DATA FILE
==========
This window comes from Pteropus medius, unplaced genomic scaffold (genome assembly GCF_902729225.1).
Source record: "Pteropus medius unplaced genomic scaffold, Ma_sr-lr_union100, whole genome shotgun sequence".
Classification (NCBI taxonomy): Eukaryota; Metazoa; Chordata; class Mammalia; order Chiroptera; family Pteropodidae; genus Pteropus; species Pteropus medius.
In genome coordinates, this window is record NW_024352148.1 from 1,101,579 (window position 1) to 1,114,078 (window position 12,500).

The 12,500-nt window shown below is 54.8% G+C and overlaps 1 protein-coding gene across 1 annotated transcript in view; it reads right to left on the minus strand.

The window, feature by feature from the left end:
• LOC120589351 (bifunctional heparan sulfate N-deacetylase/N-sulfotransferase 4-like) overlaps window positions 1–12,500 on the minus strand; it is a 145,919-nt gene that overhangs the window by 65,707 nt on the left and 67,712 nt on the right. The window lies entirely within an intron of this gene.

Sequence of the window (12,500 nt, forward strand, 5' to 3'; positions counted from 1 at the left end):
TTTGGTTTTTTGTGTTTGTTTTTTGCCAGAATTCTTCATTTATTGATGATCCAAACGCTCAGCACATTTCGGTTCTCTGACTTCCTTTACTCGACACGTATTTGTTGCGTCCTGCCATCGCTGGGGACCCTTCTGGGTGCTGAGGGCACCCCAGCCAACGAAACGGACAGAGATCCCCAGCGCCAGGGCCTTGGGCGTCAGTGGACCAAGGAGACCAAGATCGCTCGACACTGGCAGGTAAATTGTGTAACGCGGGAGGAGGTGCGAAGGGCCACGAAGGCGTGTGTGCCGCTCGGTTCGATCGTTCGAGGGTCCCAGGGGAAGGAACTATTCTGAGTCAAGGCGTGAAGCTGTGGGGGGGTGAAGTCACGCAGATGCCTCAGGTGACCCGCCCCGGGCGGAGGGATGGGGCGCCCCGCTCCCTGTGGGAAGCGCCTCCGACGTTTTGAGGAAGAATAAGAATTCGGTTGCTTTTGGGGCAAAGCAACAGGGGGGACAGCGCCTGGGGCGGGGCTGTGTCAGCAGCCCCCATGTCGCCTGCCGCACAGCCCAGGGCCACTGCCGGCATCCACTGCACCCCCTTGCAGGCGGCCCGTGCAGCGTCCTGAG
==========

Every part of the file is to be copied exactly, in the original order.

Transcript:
This window comes from Pteropus medius, unplaced genomic scaffold (genome assembly GCF_902729225.1).
Source record: "Pteropus medius unplaced genomic scaffold, Ma_sr-lr_union100, whole genome shotgun sequence".
Classification (NCBI taxonomy): Eukaryota; Metazoa; Chordata; class Mammalia; order Chiroptera; family Pteropodidae; genus Pteropus; species Pteropus medius.
In genome coordinates, this window is record NW_024352148.1 from 1,101,579 (window position 1) to 1,114,078 (window position 12,500).

The 12,500-nt window shown below is 54.8% G+C and overlaps 1 protein-coding gene across 1 annotated transcript in view; it reads right to left on the minus strand.

The window, feature by feature from the left end:
• LOC120589351 (bifunctional heparan sulfate N-deacetylase/N-sulfotransferase 4-like) overlaps window positions 1–12,500 on the minus strand; it is a 145,919-nt gene that overhangs the window by 65,707 nt on the left and 67,712 nt on the right. The window lies entirely within an intron of this gene.

Sequence of the window (12,500 nt, forward strand, 5' to 3'; positions counted from 1 at the left end):
TTTGGTTTTTTGTGTTTGTTTTTTGCCAGAATTCTTCATTTATTGATGATCCAAACGCTCAGCACATTTCGGTTCTCTGACTTCCTTTACTCGACACGTATTTGTTGCGTCCTGCCATCGCTGGGGACCCTTCTGGGTGCTGAGGGCACCCCAGCCAACGAAACGGACAGAGATCCCCAGCGCCAGGGCCTTGGGCGTCAGTGGACCAAGGAGACCAAGATCGCTCGACACTGGCAGGTAAATTGTGTAACGCGGGAGGAGGTGCGAAGGGCCACGAAGGCGTGTGTGCCGCTCGGTTCGATCGTTCGAGGGTCCCAGGGGAAGGAACTATTCTGAGTCAAGGCGTGAAGCTGTGGGGGGGTGAAGTCACGCAGATGCCTCAGGTGACCCGCCCCGGGCGGAGGGATGGGGCGCCCCGCTCCCTGTGGGAAGCGCCTCCGACGTTTTGAGGAAGAATAAGAATTCGGTTGCTTTTGGGGCAAAGCAACAGGGGGGACAGCGCCTGGGGCGGGGCTGTGTCAGCAGCCCCCATGTCGCCTGCCGCACAGCCCAGGGCCACTGCCGGCATCCACTGCACCCCCTTGCAGGCGGCCCGTGCAGCGTCCTGAG